Lucknow, Sept. 26: Mohammed Salim looks into the mirror as he adjusts his mukut before stepping on to the stage to play god in his locality’s Ram Lila.
“Ram does not belong to Ashok Singhal and the VHP’s brand of Hindus alone. For centuries, he has ruled the hearts of people of Oudh irrespective of their creed,” the 19-year-old from Mausamganj says.
Oblivious of the hate-Muslim campaign generated by VHP’s Ram temple agitation, Salim and his friends are giving final touches to their show that begins with the Dussehra celebrations tomorrow.
“We have been practising for over a month,” Salim’s cousin Ashwaq, who plays Laxman, chips in. “We even made him learn Sanskrit to make him look like a scholar,” he adds, pointing towards the sturdy-looking, moustache-sporting Gufran Bhai, who has bagged Ravana’s role.
“Religion is no bar when it comes to participation in Ram Lila,” says Mohammad Sultan Ghazi, secretary of the Mausamganj Ram Lila committee. He is proud that the show organised by his group in Bakshee Ka Talaab on the outskirts of Lucknow is unique.
Ghazi remembers the good old days when Hindus and Muslims would participate in each other’s festivals with equal zeal. “Since my childhood, I have seen my family members and close relatives participate in Ram Lila. When some Muslims questioned the practice after the demolition of Babri mosque, we told them this was a part of Oudh’s Ganga-Yamuna culture.”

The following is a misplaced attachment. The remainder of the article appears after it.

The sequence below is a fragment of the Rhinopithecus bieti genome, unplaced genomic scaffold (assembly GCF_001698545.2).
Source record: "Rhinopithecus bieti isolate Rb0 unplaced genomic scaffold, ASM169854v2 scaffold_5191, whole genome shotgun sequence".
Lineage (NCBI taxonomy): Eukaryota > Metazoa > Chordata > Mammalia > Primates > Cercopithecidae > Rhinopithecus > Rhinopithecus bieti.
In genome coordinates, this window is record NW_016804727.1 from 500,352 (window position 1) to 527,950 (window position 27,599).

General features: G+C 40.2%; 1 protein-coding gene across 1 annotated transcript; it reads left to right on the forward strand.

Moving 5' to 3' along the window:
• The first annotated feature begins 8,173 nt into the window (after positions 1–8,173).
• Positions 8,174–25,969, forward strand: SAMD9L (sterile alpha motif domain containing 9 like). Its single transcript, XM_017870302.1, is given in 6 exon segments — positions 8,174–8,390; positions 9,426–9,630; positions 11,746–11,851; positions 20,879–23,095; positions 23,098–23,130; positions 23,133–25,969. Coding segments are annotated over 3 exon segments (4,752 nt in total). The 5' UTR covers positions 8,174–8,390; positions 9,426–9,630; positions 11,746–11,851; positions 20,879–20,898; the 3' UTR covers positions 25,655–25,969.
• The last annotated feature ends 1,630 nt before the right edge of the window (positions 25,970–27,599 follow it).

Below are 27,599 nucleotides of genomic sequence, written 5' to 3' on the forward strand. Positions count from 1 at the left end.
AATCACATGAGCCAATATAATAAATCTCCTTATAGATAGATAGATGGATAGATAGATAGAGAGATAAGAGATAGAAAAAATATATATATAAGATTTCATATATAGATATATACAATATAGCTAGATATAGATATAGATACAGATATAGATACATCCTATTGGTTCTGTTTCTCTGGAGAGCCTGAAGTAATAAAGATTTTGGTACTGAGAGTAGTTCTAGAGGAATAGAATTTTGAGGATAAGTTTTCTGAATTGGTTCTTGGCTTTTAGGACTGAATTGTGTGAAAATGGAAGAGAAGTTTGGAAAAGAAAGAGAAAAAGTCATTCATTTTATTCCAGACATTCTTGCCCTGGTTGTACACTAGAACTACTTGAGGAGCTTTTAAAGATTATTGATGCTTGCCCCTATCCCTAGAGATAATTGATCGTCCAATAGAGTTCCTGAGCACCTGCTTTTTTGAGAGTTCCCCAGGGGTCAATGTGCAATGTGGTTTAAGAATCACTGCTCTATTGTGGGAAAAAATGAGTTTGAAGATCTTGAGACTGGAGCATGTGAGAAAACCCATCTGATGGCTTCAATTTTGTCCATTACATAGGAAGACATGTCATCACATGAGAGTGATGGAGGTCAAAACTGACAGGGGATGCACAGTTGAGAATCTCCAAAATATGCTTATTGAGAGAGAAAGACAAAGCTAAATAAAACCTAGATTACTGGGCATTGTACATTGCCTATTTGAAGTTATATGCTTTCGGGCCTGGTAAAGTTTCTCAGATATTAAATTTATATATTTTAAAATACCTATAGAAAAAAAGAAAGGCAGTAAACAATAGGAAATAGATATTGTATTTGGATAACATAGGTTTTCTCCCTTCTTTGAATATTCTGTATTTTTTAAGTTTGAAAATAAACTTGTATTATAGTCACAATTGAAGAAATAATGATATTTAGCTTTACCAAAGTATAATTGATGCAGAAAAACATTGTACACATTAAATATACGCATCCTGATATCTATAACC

Nadira Khatoon, who has been co-ordinating the Mausamganj Ram Lila for the past two decades, is convinced that Muslim participation in Hindu festivals has become increasingly important in these troubled times. “This shows that the mosque-temple dispute has failed to erode the spirit of Hindu-Muslim amity,” she says.
A unique feature of the Bakshee Ka Talaab Lila is Muslims play all the characters.
The group does not take any financial help from anyone. “We raise contributions ourselves and the arrangement of the stage, lights, sound and music is made by the members of the community,” Nadira says.
She remembers her father, Muzaffar Hussain, used to organise Ram Lila in Rurhi village, 30 km from Lucknow, way back in 1972. “My father was a doctor and everyone in that Muslim-dominated village respected him. After initial resistance, the villagers supported him. After his death, the villagers have continued Ram Lila celebrations uninterrupted,” the proud daughter recounts.
Since the Rurhi Lila is held a month after Dussehra, Nadira has brought some “experts” from her village to help organise the show in Bakshee Ka Talaab. Sabir Khan, who is producing the Rurhi Ram Lila, plays Dashrath in Bakshee Ka Talaab. “I have learnt quite a bit from my experience in Lucknow and this will definitely improve the quality of our Ram Lila in Rurhi when I go back,” he says.
The Mausamganj Lila attracts a large Hindu audience every year, claims Ghazi. They perform aarti of the Muslim actors and shower rose petals on them.
“I was shocked to seek people trying to touch my feet when I first played Ram. But now I feel touched,” says Salim. “Some of my friends have even nicknamed me Salim Ram!”
Oudh’s social historian Ramesh Dixit attributes the practice to the mixed culture of the region that continues to thrive despite sporadic conflicts.
“The practice of Muslims participating in Ram Lilas and Hindus worshipping Muslim tombs is very old in Uttar Pradesh,” Dixit says, adding that and even now the Ram Lila Committee of Varanasi, which organises the oldest Ram Lila, has at least one Muslim member.